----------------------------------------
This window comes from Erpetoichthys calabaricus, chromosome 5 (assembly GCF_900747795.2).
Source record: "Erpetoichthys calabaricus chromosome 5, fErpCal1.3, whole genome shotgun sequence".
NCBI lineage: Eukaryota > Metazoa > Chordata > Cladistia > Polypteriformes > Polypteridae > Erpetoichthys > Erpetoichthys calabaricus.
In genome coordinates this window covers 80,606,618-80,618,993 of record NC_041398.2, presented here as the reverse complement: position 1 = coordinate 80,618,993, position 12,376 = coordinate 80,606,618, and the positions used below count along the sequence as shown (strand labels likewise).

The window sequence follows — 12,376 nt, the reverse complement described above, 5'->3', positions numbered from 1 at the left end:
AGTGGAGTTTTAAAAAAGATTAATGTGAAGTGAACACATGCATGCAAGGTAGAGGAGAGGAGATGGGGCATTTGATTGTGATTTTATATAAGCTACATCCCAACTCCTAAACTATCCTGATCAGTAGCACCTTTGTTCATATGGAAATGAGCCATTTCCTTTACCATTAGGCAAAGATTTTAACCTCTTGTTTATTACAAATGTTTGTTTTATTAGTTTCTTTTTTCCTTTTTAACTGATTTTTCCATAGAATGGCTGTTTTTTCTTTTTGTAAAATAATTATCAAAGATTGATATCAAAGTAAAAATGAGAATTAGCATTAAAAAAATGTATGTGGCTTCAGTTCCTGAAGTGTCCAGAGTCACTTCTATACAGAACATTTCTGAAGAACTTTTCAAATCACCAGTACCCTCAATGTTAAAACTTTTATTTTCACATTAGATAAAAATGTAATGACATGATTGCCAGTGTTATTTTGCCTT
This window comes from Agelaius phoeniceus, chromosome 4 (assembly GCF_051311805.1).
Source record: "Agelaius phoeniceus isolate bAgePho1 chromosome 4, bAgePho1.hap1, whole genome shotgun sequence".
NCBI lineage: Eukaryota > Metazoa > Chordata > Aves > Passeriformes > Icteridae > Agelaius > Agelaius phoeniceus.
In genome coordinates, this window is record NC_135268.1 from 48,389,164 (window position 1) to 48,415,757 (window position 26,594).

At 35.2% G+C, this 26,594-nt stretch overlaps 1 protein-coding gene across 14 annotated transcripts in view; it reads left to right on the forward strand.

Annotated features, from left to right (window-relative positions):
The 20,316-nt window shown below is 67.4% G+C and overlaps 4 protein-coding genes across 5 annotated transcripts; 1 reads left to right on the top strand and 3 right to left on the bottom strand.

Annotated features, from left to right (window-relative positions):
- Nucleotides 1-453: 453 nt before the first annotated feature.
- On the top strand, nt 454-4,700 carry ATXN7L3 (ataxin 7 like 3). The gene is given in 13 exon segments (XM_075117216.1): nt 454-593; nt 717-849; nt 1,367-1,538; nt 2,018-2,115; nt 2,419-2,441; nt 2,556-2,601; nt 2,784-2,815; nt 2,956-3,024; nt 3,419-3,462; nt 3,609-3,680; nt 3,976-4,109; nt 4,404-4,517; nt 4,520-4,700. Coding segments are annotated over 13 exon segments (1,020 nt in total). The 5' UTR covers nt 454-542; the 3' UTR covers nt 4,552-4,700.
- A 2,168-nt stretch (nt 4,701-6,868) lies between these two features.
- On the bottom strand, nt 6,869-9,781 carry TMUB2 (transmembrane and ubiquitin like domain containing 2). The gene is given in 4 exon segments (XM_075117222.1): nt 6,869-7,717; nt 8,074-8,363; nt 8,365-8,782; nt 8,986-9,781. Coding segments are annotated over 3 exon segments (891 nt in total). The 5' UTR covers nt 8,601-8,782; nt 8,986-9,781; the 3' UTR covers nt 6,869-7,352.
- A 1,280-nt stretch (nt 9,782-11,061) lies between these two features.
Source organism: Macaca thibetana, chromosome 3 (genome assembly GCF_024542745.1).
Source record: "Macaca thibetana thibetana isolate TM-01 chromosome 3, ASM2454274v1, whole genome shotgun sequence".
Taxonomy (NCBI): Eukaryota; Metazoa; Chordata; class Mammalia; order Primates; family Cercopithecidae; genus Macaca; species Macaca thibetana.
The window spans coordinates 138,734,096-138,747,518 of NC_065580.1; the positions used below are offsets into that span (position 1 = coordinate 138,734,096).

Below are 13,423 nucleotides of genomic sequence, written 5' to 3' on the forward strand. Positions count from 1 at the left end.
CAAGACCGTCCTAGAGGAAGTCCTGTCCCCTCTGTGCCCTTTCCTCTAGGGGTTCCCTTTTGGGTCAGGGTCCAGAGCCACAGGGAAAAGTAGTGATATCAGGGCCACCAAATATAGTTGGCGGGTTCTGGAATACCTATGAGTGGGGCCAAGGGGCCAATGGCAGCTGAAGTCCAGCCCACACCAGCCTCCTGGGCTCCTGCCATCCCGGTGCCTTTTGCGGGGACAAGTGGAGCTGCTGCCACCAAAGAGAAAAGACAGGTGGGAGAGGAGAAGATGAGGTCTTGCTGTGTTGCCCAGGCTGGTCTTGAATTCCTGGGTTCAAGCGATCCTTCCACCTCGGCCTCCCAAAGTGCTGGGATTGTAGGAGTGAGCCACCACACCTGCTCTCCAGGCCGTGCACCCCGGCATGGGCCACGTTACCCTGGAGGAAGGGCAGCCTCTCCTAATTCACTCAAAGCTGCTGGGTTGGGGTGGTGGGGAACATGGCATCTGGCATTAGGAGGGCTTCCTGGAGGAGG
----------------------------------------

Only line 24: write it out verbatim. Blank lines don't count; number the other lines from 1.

Below are 13,423 nucleotides of genomic sequence, written 5' to 3' on the forward strand. Positions count from 1 at the left end.